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The Stories Behind Performance Appraisals

It’s that time of year again.  Companies all over are conducting performance appraisals of their employees for the year so recently finished.

For many people, this is an experience to be dreaded.  Employees dislike it because they feel that they are being judged.  Their managers don’t care for it either because of the hard feelings that can occur.

Many of these concerns can be alleviated through storytelling.  It is a tool that plugs directly into the emotions and promotes shared understanding.

I have vivid memories of my first experience with the performance appraisal process as a manager.  One of my associates came to the meeting with a large stack of documentation.  I don’t think I’m exaggerating if I say that the stack was a good six-inches in height.

I began the meeting by acknowledging the pile.  “You apparently have something you’d like to discuss, so I’ll let you begin.”

My associate shook his head.  “No.”

“Ah.”  I gestured at the stack.  “And all of these?”

“That depends on what you have to say.”

You see where this was going?  My associate wasn’t going to hear a word that I said because he wasn’t prepared to listen.  He was in defense mode.  If I brought up a concern, he was prepared with documentation to refute it.  The curious thing about all of this is that I truly thought he’d done a great job.

No one likes to be judged, and performance appraisals tend to have that element built into them.  Even when the intent is the most well-meaning, there is still that sense that we may be put into a position of defending ourselves…resulting in losing a pay increase, status, etc.

So, how can storytelling help?  It helps by establishing an emotional connection that allows us to understand more of the thought behind what is being said.

For the manager, part of the process involves a review of the past.  This review is often from one perspective (although it often involves feedback received from other sources).  People tend to think of perception as subjective…that is, proceeding with an action based on limited facts.  That is when performance appraisal turns into conflict.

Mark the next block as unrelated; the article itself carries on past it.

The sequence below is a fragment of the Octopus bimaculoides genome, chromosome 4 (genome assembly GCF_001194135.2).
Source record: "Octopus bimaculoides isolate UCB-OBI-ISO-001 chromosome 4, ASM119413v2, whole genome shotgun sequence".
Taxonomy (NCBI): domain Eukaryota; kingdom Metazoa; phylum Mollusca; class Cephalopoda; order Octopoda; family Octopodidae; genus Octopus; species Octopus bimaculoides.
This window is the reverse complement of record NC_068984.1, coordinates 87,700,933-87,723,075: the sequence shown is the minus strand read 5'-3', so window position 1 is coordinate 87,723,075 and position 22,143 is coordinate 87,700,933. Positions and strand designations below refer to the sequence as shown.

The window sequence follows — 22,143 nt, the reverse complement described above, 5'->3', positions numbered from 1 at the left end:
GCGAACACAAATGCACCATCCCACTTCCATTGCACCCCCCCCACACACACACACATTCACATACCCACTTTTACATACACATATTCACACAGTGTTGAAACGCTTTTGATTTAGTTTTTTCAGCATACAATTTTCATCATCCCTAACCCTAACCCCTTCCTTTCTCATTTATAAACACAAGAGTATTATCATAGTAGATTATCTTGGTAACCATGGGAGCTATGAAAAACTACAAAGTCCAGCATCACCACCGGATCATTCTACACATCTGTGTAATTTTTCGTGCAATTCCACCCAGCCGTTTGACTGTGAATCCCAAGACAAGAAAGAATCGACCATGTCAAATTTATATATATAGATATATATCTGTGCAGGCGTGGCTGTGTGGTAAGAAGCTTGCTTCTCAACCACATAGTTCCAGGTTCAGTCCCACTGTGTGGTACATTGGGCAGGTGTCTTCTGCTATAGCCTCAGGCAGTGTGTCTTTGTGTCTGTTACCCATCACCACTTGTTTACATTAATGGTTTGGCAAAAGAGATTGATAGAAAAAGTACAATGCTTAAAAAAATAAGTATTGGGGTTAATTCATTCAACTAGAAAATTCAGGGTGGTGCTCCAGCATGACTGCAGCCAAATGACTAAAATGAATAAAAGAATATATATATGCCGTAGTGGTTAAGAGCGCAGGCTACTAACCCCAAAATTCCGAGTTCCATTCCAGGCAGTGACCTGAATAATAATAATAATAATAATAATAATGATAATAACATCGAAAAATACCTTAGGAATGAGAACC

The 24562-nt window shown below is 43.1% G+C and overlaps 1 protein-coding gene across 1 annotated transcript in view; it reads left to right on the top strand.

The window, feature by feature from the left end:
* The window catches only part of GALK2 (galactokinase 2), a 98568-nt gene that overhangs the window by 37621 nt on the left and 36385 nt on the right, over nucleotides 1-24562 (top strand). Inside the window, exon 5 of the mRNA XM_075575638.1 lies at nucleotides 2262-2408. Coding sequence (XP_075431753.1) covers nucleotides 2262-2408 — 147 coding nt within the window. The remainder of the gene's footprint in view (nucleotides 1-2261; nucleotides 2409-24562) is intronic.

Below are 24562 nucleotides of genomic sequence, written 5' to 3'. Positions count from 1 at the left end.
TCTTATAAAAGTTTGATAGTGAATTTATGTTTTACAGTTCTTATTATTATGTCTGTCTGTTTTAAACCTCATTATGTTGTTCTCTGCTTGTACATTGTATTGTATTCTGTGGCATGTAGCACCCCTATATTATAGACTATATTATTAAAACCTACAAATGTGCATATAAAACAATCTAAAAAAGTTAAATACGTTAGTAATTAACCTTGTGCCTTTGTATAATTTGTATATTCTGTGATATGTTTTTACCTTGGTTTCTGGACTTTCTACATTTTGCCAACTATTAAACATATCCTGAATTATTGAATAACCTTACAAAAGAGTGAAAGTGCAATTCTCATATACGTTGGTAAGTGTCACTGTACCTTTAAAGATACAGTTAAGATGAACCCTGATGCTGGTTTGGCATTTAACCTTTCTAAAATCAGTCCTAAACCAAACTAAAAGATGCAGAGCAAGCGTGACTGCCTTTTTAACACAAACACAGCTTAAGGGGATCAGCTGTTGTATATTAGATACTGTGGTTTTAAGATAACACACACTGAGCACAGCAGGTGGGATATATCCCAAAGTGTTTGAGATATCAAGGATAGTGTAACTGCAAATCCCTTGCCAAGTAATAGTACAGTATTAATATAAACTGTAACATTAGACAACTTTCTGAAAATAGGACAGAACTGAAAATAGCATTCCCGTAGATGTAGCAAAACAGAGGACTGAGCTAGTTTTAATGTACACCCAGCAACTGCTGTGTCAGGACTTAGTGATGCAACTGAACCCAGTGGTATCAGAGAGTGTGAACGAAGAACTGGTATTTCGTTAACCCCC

Now, imagine that the points of view are supported with a story.  While stories can include facts, they also bring the listener into the emotions surrounding the storyteller.  “This happened and then this happened, and all I could think of was…”  The listener enters the narrative and imagines his or her own reaction to it.

In short, stories are an excellent way to share the reasons behind an observed behavior.  We don’t always make the right decision, and most of us are not required to be perfect.  Learning the reason behind an action allows us to say, “Yes, I understand why she did that.”

The same is true for the manager.  Associates want to know why an action is being taken.  If it is part of a required process, it helps to know that.  It doesn’t mean that it will be welcomed, but it is much better than searching for a performance flaw to lower a rating.  I don’t feel judged if I am told, “Salaries are restricted to this percentage of increase this year.” 

Stories are especially helpful in imagining a future state.  Most of us are accustomed to doing more with less in these lean financial times.  So, if I am told that I should take training to learn a new skill, my first inclination is not to see it as a benefit.  I see it as something else I’m responsible for doing.

However, if I can be given a mental picture of my future with that skill under my belt, I can tie into that in an emotional, positive way.  The story allows me to see the potential and internalize it.  I will likely add to the vision myself creating a much stronger internal motivation.

Although many of us worry about emotional outbursts in the performance appraisal process, emotions aren’t something to be avoided.  They can work to the advantage of everyone involved when they allow us to see things as others see them and understand why certain choices were made.

What is the story behind your decision-making process?  Why are you perceiving things the way that you do?  Find the stories that allow others to share in those insights, and you can have a more productive exchange.

Thank you for reading.